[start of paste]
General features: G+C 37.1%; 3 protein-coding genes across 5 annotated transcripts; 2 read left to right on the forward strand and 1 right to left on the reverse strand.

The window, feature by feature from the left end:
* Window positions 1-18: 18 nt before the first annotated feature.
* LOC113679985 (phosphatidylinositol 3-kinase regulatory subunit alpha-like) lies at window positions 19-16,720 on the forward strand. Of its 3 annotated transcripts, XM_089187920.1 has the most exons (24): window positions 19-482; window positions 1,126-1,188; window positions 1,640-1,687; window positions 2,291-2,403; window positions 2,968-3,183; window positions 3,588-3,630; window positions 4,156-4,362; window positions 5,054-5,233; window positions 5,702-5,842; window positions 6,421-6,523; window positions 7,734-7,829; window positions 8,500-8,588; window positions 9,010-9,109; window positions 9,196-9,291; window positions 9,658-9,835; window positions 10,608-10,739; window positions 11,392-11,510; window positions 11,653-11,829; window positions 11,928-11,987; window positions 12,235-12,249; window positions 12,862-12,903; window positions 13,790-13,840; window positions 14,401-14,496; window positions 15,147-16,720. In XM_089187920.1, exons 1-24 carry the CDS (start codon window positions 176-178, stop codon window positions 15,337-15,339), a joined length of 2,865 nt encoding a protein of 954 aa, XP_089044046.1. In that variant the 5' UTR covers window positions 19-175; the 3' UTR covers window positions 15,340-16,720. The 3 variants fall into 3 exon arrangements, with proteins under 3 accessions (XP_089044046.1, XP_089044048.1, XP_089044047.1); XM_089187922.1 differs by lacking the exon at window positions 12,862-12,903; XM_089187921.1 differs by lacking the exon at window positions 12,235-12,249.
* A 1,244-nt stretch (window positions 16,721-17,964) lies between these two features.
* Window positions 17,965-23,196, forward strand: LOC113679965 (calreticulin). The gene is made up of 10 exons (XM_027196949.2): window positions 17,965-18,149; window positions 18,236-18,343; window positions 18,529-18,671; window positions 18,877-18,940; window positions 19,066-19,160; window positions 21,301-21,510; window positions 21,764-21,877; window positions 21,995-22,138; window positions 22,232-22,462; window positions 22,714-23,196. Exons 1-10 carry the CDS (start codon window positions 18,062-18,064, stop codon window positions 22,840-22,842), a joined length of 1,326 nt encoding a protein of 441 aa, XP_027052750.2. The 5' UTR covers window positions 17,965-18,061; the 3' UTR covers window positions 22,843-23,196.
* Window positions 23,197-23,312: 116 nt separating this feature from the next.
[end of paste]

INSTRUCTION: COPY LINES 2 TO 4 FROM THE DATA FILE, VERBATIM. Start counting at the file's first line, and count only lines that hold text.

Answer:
The window, feature by feature from the left end:
* Window positions 1-18: 18 nt before the first annotated feature.
* LOC113679985 (phosphatidylinositol 3-kinase regulatory subunit alpha-like) lies at window positions 19-16,720 on the forward strand. Of its 3 annotated transcripts, XM_089187920.1 has the most exons (24): window positions 19-482; window positions 1,126-1,188; window positions 1,640-1,687; window positions 2,291-2,403; window positions 2,968-3,183; window positions 3,588-3,630; window positions 4,156-4,362; window positions 5,054-5,233; window positions 5,702-5,842; window positions 6,421-6,523; window positions 7,734-7,829; window positions 8,500-8,588; window positions 9,010-9,109; window positions 9,196-9,291; window positions 9,658-9,835; window positions 10,608-10,739; window positions 11,392-11,510; window positions 11,653-11,829; window positions 11,928-11,987; window positions 12,235-12,249; window positions 12,862-12,903; window positions 13,790-13,840; window positions 14,401-14,496; window positions 15,147-16,720. In XM_089187920.1, exons 1-24 carry the CDS (start codon window positions 176-178, stop codon window positions 15,337-15,339), a joined length of 2,865 nt encoding a protein of 954 aa, XP_089044046.1. In that variant the 5' UTR covers window positions 19-175; the 3' UTR covers window positions 15,340-16,720. The 3 variants fall into 3 exon arrangements, with proteins under 3 accessions (XP_089044046.1, XP_089044048.1, XP_089044047.1); XM_089187922.1 differs by lacking the exon at window positions 12,862-12,903; XM_089187921.1 differs by lacking the exon at window positions 12,235-12,249.